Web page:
The Arab Awakening and the Pending Oil Pinch

By Jaffe, Amy Myers; Miller, Keily | Seton Hall Journal of Diplomacy and International Relations, Winter 2012 | Go to article overview

The Arab Awakening and the Pending Oil Pinch


Jaffe, Amy Myers, Miller, Keily, Seton Hall Journal of Diplomacy and International Relations


When U.S. President Barack Obama addressed the Muslim world from Cairo in 2009, he made a point of specifying that America sought to improve its relations with the Middle East. He proposed engaging a wide range of issues including security, education, economic development, and human rights. The president said, "...while America in the past has focused on oil and gas in this part of the world, we now seek a broader engagement."1 His statements about democracy, justice, and the rule of law resonated most in the region. In reference to Iraq, Obama stated "no system of government can or should be imposed upon one nation by another." He went on to elaborate,

That does not ¿essen my commitment, however, to governments that reflect the will of the people...I do have an unyielding belief that all people yearn for certain things: the ability to speak your mind and have a say in how you are governed; confidence in the rule of kw and equal administration of justice; government that is transparent and doesn't steal from the people; the freedom to live as you choose. Those are not just American ideas, they are human rights, and that is why we will support them everywhere.2

In the immediate aftermath of the address, overall reaction to the speech was mixed. Arab commentators acknowledged the President's sincerity in wanting to improve U.S. relations with the region. As Abderrahim Foukara of the Al Jazeera network noted, the youth in Egypt and across the Arab world had presented the U.S. with the opportunity to ride the region's wave of "energy and enterprising spirit... despite all the bad vibes in the relationship..."3

The post-September 11 world provides numerous benefits for engaging the younger generation in the Middle East. Anti-Americanism can breed violent extremism that is clearly a danger to the U.S. and its regional allies. As the Arab Awakening now demonstrates, President Obama accurately described the desires of many young people across the Arab world. The political turmoil kindled by Mohamed Bouazizi's self-immolation stemmed from a deep frustration felt by the large population of young adults regarding high unemployment, a lack of personal freedom and human rights, corruption, a lack of government accountability, and dissatisfaction with the economy. These social and governance concerns plague the largest oil-producing nations of the Middle East. These issues may potentially threaten the oil supply that President Obama said would not be the primary focus of American foreign policy. As growing political and social demands among Persian Gulf populations begin to embody the values Obama espoused, the U.S. needs to reevaluate its energy policy and public diplomacy in the Arab world.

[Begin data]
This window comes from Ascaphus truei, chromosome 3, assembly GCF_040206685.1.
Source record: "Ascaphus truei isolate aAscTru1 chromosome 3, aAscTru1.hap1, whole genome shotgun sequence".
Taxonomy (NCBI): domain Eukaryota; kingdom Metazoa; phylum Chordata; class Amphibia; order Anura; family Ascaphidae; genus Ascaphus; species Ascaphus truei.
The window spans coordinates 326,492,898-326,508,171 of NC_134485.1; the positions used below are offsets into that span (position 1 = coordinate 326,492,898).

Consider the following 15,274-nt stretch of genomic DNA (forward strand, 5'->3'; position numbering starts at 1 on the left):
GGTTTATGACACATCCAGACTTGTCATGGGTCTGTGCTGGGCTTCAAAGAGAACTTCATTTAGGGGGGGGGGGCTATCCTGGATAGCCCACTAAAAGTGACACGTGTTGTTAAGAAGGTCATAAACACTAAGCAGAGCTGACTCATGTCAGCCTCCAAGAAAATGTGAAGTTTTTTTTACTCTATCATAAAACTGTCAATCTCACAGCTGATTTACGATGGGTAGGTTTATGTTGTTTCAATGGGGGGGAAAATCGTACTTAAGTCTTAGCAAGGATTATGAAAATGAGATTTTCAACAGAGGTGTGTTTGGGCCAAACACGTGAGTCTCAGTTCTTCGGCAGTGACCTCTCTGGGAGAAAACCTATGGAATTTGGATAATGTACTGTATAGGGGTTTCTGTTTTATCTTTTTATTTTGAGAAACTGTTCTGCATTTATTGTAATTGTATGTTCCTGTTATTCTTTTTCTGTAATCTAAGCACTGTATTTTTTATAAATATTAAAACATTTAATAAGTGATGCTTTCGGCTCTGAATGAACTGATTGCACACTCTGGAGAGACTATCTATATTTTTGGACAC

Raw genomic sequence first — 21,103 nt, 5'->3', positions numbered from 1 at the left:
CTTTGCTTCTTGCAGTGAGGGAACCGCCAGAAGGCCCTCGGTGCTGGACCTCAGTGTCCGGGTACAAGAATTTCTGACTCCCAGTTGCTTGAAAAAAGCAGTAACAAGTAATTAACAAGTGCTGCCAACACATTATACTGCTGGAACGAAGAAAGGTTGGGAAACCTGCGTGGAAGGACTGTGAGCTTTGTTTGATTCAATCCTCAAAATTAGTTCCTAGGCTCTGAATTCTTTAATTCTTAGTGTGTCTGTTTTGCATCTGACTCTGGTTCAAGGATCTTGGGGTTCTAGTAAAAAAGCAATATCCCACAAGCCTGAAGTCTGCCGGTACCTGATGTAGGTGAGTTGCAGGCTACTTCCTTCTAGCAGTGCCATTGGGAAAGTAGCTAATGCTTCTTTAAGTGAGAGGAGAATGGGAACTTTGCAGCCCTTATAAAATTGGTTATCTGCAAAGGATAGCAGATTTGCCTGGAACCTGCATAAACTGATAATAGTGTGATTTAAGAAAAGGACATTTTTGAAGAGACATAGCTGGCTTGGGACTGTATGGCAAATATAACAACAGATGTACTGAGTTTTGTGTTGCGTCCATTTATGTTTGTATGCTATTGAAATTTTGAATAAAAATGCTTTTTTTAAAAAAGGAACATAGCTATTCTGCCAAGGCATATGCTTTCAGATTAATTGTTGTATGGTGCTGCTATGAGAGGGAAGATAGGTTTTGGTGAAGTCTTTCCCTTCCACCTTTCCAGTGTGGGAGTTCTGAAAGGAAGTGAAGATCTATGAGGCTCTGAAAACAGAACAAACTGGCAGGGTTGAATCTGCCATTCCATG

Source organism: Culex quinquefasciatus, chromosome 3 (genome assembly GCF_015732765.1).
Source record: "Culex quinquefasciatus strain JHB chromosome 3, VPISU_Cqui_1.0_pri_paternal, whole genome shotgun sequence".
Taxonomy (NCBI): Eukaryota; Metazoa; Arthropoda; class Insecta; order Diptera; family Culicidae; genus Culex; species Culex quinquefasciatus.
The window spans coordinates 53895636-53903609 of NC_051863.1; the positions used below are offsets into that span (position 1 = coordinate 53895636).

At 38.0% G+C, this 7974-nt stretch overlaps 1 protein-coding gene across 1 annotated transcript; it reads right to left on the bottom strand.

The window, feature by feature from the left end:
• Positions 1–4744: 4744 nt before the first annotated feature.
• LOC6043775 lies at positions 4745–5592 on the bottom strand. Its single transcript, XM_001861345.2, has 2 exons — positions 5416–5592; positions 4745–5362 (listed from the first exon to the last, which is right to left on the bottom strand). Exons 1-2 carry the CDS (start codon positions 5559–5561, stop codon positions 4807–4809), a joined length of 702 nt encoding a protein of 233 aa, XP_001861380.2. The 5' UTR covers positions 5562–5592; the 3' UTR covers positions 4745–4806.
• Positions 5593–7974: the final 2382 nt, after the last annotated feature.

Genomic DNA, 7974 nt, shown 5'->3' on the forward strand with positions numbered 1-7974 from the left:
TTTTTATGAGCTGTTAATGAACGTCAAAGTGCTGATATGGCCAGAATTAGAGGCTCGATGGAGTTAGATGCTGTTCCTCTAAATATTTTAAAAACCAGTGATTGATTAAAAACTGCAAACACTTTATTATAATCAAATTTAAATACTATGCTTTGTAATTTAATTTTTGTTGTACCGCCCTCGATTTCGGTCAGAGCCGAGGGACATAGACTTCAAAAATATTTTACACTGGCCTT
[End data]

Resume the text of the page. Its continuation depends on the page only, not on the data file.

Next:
The Arab Awakening, though considered positive in some ways, might turn out to be adverse to America's oil interests. As the Arab Awakening swept across the Middle East in the spring of 201 1, the impact on oil prices was almost instantaneous. The sudden outbreak of large-scale anti-government protests in Egypt was the first event to rock global oil markets, as spot oil prices increased nearly 5 percent in a matter of days due to fears that oil traffic through Egypt's Suez ^. would be G ^ (TM)e announcement that Iran was sending naval snips through the Suez Canal pushed UK Brent prices even higher, to more than $104 per barrel.5 While the Canal was never closed, pending oil exploration deals were put on hold. Egyptian natural gas operations were disrupted by an explosion at the Arab Gas Pipeline, which led to a month-long suspension of natural gas exports to Jordan, Syria, Lebanon, and Israel.6 No sooner had the market adjusted to the news from Egypt when civil war in Libya forced the evacuation of foreign oil operators, reducing Libya's oil output of 1.65 million barrels per day (b/d) by up to 75 percent.7 Meanwhile, European sanctions on Syria have also reduced Syrian oil exports from 130,000 b/d to almost zero.8 In Yemen, political volatility has resulted in frequent disruptions in oil output and pipeline capacity since July 2011, and a worsening of hostilities could impact output even further. …

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